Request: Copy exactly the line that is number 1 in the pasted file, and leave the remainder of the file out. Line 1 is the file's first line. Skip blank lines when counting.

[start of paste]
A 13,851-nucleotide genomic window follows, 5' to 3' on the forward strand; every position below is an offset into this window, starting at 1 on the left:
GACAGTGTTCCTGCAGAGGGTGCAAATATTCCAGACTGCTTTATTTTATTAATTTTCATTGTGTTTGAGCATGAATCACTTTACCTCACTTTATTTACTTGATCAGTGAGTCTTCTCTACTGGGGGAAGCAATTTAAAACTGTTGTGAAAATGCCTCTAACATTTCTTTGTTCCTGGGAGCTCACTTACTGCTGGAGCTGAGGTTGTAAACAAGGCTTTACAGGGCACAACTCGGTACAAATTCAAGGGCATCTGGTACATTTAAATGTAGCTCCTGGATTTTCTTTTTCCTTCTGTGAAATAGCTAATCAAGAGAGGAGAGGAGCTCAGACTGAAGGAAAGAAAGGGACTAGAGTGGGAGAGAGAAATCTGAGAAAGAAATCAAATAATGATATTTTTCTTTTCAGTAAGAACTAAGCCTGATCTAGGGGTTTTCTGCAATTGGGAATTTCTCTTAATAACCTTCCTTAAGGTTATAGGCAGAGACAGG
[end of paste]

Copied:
A 13,851-nucleotide genomic window follows, 5' to 3' on the forward strand; every position below is an offset into this window, starting at 1 on the left: